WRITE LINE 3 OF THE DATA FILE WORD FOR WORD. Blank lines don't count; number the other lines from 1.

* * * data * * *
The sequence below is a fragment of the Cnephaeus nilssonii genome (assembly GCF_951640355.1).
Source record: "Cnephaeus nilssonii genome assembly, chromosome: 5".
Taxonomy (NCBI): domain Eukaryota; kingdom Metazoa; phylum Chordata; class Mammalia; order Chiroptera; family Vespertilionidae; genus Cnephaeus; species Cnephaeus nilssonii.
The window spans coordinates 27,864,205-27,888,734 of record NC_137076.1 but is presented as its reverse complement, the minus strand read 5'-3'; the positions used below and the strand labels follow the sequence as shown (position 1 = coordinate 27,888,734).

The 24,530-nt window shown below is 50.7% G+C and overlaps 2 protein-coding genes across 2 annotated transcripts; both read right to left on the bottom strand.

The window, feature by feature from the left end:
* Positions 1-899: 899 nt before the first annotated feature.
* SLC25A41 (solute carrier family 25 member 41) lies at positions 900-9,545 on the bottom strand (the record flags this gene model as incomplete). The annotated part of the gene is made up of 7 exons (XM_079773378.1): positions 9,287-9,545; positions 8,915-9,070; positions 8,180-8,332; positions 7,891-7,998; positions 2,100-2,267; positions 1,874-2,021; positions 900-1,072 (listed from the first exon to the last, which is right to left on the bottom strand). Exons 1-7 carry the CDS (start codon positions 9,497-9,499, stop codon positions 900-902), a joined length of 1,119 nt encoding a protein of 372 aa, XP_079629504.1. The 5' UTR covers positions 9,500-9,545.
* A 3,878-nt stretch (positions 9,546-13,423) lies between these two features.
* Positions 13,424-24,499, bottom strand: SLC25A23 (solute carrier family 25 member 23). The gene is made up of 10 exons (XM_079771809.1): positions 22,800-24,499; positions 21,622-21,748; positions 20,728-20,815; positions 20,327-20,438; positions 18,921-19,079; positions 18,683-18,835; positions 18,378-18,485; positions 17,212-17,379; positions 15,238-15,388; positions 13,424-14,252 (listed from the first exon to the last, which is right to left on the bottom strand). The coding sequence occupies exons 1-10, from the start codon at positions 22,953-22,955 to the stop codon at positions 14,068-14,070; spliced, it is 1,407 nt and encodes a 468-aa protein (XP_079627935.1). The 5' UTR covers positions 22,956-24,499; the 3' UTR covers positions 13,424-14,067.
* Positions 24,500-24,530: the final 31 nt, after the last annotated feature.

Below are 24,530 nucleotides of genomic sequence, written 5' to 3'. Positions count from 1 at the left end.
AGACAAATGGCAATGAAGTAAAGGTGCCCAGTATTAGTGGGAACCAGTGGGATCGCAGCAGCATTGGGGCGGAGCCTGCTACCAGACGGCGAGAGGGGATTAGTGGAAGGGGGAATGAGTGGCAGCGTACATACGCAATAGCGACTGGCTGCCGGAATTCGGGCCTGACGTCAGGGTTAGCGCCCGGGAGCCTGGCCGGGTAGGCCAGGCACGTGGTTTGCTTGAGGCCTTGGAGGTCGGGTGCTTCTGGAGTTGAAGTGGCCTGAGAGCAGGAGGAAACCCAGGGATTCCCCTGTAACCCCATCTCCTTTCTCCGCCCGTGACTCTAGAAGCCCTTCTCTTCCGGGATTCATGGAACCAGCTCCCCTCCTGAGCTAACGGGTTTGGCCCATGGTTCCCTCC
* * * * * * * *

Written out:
Taxonomy (NCBI): domain Eukaryota; kingdom Metazoa; phylum Chordata; class Mammalia; order Chiroptera; family Vespertilionidae; genus Cnephaeus; species Cnephaeus nilssonii.